E Piggly Wiggly

The first self-service grocery started in 1916 in Memphis, TN. Its called Piggly-Wiggly and that push for innovation, profits and growth is a good place to start today, as markets celebrate another quiet session with the start of the Lunar New Year of the Pig, the appetite for risk rises. Selling volatility, buying equities, giving up on JPY and Gold as place-holders – all that shows up on the trading tape. What hasn’t maybe more important – rates are treading water – as central bankers do their best to remain neutral or even pullback normalization talk. The RBA meeting today brought out “downside risks” from the global economy. The BOE, RBI, and others ahead will likely to the same. The weakness in Australia looks notable given a big drop in imports, weak retail sales, and a sharp drop in the Service PMI. The gains in the A$ overnight and the rally up in equities maybe less sustainable than those looking for the RBA to give in to another easing should things get worse. The same logic flows over to Europe where Italy and France are the weakest links to any growth. The Service PMI stories highlight the troubles in Europe and make it hard to believe in the EUR to 1.20 instead of 1.10. The political pressures in both the US and Europe are rising with the drop in growth and demand. This puts the race to the bottom back into the thinking of FX with JPY, EUR, and USD all playing for last place. The EUR seems to be in the best position for a 1.13 test and break unless something happens tonight with Trump and the State of the Union. While we maybe celebrating the post Superbowl, start of Chinese New Year, the Piggly- wiggly moment of truth has yet to be seen in valuations, rates or risk.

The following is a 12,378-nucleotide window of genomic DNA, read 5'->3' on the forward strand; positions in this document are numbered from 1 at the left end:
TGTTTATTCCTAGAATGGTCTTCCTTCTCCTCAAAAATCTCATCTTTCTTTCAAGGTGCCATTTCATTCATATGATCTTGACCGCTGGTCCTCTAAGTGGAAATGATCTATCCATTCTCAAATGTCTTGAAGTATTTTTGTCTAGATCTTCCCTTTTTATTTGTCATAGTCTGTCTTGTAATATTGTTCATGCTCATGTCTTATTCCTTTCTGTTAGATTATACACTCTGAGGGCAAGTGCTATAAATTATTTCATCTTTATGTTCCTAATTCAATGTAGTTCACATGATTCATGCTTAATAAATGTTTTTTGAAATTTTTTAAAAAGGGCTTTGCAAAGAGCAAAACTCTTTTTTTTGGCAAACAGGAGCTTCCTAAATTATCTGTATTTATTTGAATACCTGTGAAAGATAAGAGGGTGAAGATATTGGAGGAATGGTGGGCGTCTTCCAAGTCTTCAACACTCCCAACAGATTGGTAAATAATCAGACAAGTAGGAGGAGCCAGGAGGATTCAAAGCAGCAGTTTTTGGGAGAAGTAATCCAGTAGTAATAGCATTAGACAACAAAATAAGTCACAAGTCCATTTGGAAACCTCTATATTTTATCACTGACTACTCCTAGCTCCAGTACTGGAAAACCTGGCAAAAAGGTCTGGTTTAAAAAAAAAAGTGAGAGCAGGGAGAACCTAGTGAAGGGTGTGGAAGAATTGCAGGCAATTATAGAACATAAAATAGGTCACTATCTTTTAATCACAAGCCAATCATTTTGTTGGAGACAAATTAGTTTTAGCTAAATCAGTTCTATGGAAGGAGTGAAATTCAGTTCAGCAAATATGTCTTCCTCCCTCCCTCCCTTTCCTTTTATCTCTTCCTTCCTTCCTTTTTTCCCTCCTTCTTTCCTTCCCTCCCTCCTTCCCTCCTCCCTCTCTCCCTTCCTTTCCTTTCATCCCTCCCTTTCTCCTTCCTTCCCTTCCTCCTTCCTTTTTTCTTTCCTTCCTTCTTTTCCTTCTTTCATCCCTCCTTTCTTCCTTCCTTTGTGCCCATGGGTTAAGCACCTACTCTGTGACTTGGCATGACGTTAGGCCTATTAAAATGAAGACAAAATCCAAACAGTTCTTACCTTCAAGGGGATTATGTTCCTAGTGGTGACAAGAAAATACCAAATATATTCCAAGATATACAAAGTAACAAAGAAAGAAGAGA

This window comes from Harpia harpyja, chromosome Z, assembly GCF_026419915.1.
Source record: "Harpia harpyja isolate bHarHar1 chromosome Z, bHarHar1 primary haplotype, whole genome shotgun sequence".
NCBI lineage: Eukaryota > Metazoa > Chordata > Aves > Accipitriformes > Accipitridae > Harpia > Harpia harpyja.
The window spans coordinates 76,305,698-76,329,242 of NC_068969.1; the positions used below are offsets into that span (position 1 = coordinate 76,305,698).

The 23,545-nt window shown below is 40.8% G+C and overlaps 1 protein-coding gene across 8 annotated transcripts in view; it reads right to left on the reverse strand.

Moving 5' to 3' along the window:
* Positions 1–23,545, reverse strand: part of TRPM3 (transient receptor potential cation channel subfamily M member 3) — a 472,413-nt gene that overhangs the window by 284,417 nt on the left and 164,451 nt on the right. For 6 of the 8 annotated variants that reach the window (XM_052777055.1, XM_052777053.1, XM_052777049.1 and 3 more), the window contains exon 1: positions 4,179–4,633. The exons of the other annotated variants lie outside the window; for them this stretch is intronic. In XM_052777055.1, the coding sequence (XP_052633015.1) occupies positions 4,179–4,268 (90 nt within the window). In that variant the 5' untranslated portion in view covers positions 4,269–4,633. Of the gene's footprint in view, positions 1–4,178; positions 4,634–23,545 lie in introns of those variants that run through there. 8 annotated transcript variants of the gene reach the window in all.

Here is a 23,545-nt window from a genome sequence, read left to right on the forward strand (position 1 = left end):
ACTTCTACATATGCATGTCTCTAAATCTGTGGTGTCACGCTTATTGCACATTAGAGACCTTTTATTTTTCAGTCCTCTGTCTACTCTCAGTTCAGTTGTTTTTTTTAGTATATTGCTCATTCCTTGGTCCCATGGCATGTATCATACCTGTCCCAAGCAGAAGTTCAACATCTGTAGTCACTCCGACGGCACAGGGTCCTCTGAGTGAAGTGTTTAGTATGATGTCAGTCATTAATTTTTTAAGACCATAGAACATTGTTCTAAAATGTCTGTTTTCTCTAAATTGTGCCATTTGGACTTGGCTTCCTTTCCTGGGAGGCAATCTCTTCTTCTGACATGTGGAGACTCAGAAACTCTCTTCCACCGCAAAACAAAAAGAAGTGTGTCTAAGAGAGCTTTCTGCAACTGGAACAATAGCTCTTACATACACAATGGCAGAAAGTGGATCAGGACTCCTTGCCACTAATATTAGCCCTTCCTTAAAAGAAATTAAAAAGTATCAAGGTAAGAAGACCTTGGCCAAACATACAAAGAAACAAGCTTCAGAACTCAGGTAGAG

Question for the Day: Does the US Senior Loan Officer survey suggest the FOMC is too tight? The demand for mortgages fell notably as did demand for auto loans. The willingness of banks to lend also dropped. The interest rate sensitive parts of the economy are showing the effects of 9 Fed hikes. The dinner between Trump and Powell clearly had some crow on the plate. There is something to consider in the latest Fed Senior Loan Officer survey that suggests trouble to remain in the US 1Q growth beyond government shut-downs and US trade policy issues.  

What Happened?

  • Australia January CBA final Services PMI 51 from 52.7 – same as flash – weakest since May 2016. The composite PMI slips to 51.3 from 52.9 – weaker than 51.5 expected. Demand at home slowed while foreign held, but overall new work weighed on activity. 

  • Australia January AIG Services PMI 44.3 from 52.1 – much weaker than 51 expected. The trend for PSI fell 0.7 to 49.3. Weakness came from retail trade -5.2 to 39.9, wholesale trade -1.3 to 43.3, with hospitality -0.7 to 55.1 and health/education -1.8 to 51.7. Overall, new orders fell 12.6 to 45.4, but employment rose 2 to 47.5 with wages -7.4 to 55.2. 
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